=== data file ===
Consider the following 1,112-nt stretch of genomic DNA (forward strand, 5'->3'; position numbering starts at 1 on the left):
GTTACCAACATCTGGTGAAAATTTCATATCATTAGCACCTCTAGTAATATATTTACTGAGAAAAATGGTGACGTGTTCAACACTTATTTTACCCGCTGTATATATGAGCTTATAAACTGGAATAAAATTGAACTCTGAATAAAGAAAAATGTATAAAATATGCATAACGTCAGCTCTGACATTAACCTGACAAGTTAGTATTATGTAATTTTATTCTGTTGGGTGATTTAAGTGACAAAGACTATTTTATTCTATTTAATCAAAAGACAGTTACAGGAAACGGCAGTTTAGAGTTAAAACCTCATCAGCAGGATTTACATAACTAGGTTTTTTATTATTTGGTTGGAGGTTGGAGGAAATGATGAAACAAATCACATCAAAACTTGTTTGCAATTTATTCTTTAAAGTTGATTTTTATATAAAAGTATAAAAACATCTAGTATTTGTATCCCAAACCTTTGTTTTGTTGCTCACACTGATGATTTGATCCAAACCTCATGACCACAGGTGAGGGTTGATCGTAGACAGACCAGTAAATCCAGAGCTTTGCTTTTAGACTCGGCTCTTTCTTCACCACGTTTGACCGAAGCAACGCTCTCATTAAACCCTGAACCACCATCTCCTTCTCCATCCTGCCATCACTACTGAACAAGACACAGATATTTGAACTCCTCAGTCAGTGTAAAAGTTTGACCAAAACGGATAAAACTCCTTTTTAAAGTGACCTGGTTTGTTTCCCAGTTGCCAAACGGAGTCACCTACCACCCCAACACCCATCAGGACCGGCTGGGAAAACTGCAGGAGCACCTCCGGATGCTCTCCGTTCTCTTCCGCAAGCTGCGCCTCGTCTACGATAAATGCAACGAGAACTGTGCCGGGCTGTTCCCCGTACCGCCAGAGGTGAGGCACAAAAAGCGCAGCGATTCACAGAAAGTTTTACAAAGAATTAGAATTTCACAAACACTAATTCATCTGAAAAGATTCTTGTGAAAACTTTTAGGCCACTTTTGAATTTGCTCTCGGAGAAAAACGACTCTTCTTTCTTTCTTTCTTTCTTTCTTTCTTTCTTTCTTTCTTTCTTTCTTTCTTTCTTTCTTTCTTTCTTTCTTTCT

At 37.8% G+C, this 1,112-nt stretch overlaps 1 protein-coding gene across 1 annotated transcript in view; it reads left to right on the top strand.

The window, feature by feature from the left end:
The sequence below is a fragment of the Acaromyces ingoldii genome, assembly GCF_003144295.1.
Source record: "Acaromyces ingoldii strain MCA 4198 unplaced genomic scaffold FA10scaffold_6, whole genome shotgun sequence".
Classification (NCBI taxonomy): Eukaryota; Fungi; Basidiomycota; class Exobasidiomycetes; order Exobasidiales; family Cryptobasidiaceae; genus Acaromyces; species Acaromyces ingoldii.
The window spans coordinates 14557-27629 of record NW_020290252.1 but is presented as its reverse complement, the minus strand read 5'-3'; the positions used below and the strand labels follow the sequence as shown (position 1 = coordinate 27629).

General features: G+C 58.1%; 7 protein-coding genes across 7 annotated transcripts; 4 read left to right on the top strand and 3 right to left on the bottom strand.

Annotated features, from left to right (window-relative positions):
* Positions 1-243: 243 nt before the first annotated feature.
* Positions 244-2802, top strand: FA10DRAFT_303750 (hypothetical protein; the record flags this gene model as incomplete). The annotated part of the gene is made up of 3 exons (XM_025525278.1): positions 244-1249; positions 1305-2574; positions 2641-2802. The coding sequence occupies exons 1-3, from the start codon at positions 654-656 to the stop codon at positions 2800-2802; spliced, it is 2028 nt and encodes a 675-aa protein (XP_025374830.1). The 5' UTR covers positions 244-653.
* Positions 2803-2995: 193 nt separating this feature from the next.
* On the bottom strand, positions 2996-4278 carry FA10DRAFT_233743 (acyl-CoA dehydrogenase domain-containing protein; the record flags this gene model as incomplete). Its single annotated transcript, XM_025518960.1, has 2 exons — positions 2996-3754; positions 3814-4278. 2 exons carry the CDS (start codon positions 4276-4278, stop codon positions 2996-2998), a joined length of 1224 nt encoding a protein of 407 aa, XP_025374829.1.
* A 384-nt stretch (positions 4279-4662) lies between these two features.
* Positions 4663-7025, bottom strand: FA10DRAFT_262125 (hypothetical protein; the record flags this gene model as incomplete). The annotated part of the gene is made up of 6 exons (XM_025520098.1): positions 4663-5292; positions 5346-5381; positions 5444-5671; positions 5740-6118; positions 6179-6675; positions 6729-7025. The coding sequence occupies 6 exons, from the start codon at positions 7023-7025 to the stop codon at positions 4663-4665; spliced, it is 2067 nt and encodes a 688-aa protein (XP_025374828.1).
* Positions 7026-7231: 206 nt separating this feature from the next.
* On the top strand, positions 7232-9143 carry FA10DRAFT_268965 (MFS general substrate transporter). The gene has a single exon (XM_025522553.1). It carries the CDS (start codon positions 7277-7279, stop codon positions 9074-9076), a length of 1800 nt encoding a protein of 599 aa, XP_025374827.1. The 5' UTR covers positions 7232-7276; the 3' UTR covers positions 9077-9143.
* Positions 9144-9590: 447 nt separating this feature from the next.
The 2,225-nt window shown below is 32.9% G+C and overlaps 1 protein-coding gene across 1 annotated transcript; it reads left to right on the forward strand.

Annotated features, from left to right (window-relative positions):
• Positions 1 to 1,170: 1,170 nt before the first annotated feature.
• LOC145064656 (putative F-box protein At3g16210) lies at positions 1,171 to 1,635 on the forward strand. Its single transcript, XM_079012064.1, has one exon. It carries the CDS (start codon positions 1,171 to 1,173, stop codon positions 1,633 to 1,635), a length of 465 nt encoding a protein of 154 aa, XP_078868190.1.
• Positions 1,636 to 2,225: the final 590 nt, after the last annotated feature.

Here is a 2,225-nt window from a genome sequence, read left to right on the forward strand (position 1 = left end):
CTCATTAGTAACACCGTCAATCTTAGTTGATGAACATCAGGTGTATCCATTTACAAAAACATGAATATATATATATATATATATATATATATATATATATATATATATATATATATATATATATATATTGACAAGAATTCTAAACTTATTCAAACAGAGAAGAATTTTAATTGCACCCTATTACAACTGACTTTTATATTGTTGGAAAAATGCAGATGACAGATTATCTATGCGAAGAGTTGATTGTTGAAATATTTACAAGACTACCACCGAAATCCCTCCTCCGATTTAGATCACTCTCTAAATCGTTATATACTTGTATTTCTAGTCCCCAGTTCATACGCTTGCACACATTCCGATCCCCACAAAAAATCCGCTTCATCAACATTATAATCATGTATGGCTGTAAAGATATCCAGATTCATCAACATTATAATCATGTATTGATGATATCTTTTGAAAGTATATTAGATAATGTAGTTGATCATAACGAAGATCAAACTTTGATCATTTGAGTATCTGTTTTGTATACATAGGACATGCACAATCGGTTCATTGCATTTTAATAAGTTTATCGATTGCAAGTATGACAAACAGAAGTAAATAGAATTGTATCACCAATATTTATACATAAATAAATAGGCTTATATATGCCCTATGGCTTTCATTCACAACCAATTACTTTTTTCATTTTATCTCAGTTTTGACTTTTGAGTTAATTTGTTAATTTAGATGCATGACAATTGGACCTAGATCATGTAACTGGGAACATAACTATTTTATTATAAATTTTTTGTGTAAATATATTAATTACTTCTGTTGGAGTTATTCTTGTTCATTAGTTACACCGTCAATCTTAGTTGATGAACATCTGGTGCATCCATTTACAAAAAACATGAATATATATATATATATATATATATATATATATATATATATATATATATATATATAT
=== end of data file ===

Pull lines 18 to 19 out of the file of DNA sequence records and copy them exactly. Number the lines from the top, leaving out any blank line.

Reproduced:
* On the top strand, positions 7232-9143 carry FA10DRAFT_268965 (MFS general substrate transporter). The gene has a single exon (XM_025522553.1). It carries the CDS (start codon positions 7277-7279, stop codon positions 9074-9076), a length of 1800 nt encoding a protein of 599 aa, XP_025374827.1. The 5' UTR covers positions 7232-7276; the 3' UTR covers positions 9077-9143.
* Positions 9144-9590: 447 nt separating this feature from the next.